The Case Against Preparedness

By Guy Higgins

The U.S. Coast Guard’s motto is “Semper Paratus.” For those of you who did not take Latin from Sister Mary Attila the Hun and therefore don’t remember your Latin, that translates as “Always Prepared.” I think that’s an excellent motto and one that we should all embrace as leaders and as individuals. I suspect that most people will agree that preparedness is a good idea – until they contemplate actually preparing. It’s the old saw about alligators and the swamp. Over the past several years, we’ve encountered a number of reasons for taking care of the urgent business of today before taking care of preparing for tomorrow. I’m going to take a look at some of those reasons – at the case against preparedness. Continue reading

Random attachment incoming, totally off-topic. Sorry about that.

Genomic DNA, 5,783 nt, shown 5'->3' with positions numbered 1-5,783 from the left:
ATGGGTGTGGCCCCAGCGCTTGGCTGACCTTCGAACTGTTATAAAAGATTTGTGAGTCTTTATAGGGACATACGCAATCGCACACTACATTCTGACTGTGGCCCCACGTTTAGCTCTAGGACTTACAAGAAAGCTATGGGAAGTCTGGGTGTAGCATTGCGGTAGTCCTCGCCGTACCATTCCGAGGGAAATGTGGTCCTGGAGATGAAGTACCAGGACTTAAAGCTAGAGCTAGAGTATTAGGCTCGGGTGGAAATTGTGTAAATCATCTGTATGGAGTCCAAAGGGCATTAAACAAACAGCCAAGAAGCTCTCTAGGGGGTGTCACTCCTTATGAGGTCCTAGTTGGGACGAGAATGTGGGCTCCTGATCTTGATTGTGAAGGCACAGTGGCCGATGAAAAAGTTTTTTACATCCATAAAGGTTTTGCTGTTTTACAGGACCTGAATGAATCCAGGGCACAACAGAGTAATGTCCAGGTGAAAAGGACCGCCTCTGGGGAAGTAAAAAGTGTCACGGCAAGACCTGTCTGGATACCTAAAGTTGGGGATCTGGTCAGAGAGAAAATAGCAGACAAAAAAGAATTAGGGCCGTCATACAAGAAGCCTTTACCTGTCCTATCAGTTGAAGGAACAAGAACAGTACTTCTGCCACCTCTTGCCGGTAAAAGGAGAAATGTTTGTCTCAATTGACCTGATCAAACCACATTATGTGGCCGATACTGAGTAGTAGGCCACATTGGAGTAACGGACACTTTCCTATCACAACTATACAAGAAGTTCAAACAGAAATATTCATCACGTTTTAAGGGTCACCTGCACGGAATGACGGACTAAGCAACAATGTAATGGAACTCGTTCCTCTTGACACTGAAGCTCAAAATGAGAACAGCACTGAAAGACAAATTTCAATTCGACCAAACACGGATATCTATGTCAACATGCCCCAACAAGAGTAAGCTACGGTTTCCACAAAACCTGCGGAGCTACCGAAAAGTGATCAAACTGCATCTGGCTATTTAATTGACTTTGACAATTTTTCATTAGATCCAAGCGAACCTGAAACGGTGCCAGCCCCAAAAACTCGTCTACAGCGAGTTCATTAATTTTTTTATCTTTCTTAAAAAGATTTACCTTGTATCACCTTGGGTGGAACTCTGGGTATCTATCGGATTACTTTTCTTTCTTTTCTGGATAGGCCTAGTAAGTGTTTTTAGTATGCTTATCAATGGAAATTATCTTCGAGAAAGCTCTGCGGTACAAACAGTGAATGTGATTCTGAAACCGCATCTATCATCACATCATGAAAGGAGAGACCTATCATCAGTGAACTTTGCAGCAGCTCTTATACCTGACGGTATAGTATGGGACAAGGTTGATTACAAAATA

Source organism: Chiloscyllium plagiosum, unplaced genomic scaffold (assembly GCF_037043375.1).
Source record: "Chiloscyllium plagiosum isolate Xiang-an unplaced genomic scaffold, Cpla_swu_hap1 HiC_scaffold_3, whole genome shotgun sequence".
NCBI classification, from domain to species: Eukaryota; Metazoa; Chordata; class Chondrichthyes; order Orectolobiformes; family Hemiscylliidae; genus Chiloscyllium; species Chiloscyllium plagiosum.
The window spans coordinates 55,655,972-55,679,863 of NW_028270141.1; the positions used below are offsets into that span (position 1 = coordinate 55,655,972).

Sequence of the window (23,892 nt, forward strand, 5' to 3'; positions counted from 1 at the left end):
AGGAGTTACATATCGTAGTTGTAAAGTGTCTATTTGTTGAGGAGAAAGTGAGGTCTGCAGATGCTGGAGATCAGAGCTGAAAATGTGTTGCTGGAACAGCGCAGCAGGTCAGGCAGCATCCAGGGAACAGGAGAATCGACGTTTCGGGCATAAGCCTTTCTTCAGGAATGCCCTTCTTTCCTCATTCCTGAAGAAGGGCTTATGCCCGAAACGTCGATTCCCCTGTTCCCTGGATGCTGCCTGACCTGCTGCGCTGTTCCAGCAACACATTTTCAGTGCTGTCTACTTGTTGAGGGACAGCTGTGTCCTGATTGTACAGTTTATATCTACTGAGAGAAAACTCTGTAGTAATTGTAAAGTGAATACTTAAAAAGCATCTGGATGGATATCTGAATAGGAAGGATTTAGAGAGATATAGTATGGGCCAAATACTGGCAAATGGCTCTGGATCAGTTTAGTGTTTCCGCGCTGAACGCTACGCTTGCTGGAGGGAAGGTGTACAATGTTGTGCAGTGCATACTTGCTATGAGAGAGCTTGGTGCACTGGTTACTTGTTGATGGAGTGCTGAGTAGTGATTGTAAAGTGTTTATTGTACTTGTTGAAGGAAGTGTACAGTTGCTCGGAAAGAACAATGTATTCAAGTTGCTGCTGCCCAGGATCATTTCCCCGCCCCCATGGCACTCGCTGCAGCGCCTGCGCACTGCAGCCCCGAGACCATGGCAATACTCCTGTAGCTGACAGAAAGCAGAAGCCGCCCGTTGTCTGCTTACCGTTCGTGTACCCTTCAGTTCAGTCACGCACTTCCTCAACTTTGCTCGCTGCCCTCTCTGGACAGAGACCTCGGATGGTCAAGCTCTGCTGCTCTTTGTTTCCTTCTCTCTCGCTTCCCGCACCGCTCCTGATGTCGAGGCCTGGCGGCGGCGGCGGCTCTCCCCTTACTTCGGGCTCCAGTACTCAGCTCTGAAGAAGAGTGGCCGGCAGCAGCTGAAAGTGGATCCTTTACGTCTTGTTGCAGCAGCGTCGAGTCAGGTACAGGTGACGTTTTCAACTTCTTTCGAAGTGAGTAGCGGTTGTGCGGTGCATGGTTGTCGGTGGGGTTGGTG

Left of X – Reprise

By Guy Higgins

At a recent meeting of the Colorado Preparedness Advisory Council, I mentioned that I had posted on “Left of X.” The council chairwoman observed that, “We call than left of boom.” Well, that got me to thinking. It really isn’t left of boom.

X is when something “starts” that will result in boom (that would be bad things happening). There is an interval between X and boom – and that interval needs to be considered. In my original post on Left of X, I emphasized the importance of being prepared and able to act before the archer shoots the arrow (Left of X), but I also mentioned that it remains important to be able to “shoot the arrow.” That’s right of X but left of boom. Granted, there may not be too much time between the two. Continue reading

Left of “X”

By Guy Higgins